Choosing acid loving plants is essential if you have very acidic soil and want plants that will grow well and look beautiful with minimum input from you, the gardener.
If you suspect your soil is acidic but are not certain, do take a small amount of time and trouble to carry out a simple soil pH test.
Although most ornamental plants tolerate a range of soil pH values, and many actually prefer a slightly acid soil, most of the perennials and climbers which I have listed below are true lime haters and will not thrive in any but acidic conditions.
More ideas for suitable plants can be found at acid loving trees and shrubs.
Reasons to grow: Bright green mats of foliage smothered in intense azure blue, trumpet shaped flowers from early autumn to early winter. This little plant looks stunning at the front of borders or planted among paving stones. A real gem amongst acid loving plants!
Reasons to grow: One of the very best acid loving plants for a waterside location as the creamy white striped sword shaped leaves provide architectural form. Each stem produces four or more bright yellow flowers from mid to late summer.
It can be invasive so if space is restricted remove the seed heads after flowering or grow in containers sunk into the ground. See important note below.
Also consider: Where space is limited try growing I. ensata; for drier conditions try I. sibirica.
Important note: Iris pseudacorus is native to Europe, the British Isles, North Africa and the Mediterranean where it grows both in the wild and as an ornamental. Outside these areas, and certainly in the US and Canada, it has escaped from cultivation and poses a threat to native eco-systems. In many of these regions it is classed as an invasive aquatic plant and should not be cultivated.
Reasons to grow: An excellent and hard working plant. From August to November, as other flowers are beginning to fade, spikes of deep violet flowers rise above the dense strap-like foliage.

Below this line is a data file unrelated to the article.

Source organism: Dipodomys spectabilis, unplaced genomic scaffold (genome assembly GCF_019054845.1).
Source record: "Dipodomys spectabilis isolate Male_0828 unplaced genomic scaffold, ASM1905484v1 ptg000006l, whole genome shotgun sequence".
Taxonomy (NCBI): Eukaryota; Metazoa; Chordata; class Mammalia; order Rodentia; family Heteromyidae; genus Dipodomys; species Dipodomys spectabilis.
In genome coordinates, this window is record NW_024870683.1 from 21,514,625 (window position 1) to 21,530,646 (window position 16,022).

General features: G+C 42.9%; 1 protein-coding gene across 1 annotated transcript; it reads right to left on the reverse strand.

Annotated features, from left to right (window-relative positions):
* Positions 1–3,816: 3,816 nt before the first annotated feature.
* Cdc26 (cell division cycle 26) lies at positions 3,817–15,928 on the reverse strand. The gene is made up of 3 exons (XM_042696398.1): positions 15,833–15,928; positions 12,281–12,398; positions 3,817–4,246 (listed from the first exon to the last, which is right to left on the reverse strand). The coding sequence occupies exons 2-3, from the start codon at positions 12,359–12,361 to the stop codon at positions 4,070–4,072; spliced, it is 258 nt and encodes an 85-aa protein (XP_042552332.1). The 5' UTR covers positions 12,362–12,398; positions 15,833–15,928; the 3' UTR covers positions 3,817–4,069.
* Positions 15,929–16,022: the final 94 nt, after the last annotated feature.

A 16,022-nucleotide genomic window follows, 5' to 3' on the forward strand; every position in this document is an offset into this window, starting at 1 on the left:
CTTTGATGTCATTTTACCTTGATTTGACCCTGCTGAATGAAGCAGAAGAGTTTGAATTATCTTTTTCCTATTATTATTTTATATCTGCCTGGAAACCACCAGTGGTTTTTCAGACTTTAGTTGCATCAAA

This tough little plant will cope with difficult conditions including dry shade and drought and makes excellent groundcover.
Reasons to grow: Large, delicate, saucer-shaped blue flowers unfurl magically from the drooping buds in early summer. Although it isn't perhaps the easiest plant to grow, this is one of those acid loving plants that stops you in your tracks when it is flowering.
Also consider: M. grandis for larger but less clustered flowers; M. x sheldonii, a hybrid of M. betonicifolia and M. grandis.
Although there are not many reasonably hardy climbers that can be described as true acid loving plants, many are tolerant of a range of soil pH values.
Reasons to grow: A bold vigorous climber bearing exotic trumpet shaped orange red flowers in profusion from late summer to autumn. Excellent for Mediterranean style gardens and wall side borders.
Although it is tougher than it looks, it may need some winter protection for the first couple of years.
Reasons to grow: A vigorous self clinging climber with large handsome heart-shaped leaves with a broad, creamy-white margin. Excellent for covering a shady unattractive wall and also effective as groundcover.
Also consider: 'Sulphur Heart' for dark green leaves suffused with yellow.
More ideas for acid-loving plants can be found at Choosing Acid Loving Plants: Trees and Shrubs.
Not looking for acid loving plants? Head over to plant guides for links to all the 'plants for places' pages on this site.
You can find information and advice about garden soil, including links to other soil-related pages, at garden soil.
Feb 27, 14 07:52 AM
Climbers for sandy soil need to be able to cope with free draining conditions and relatively low soil fertility. These are my favourite climbers for sand.
Feb 26, 14 05:51 AM
The best perennials for sandy soil positively thrive in free draining soils with low fertility. These are my favourite perennials for growing in sandy soil.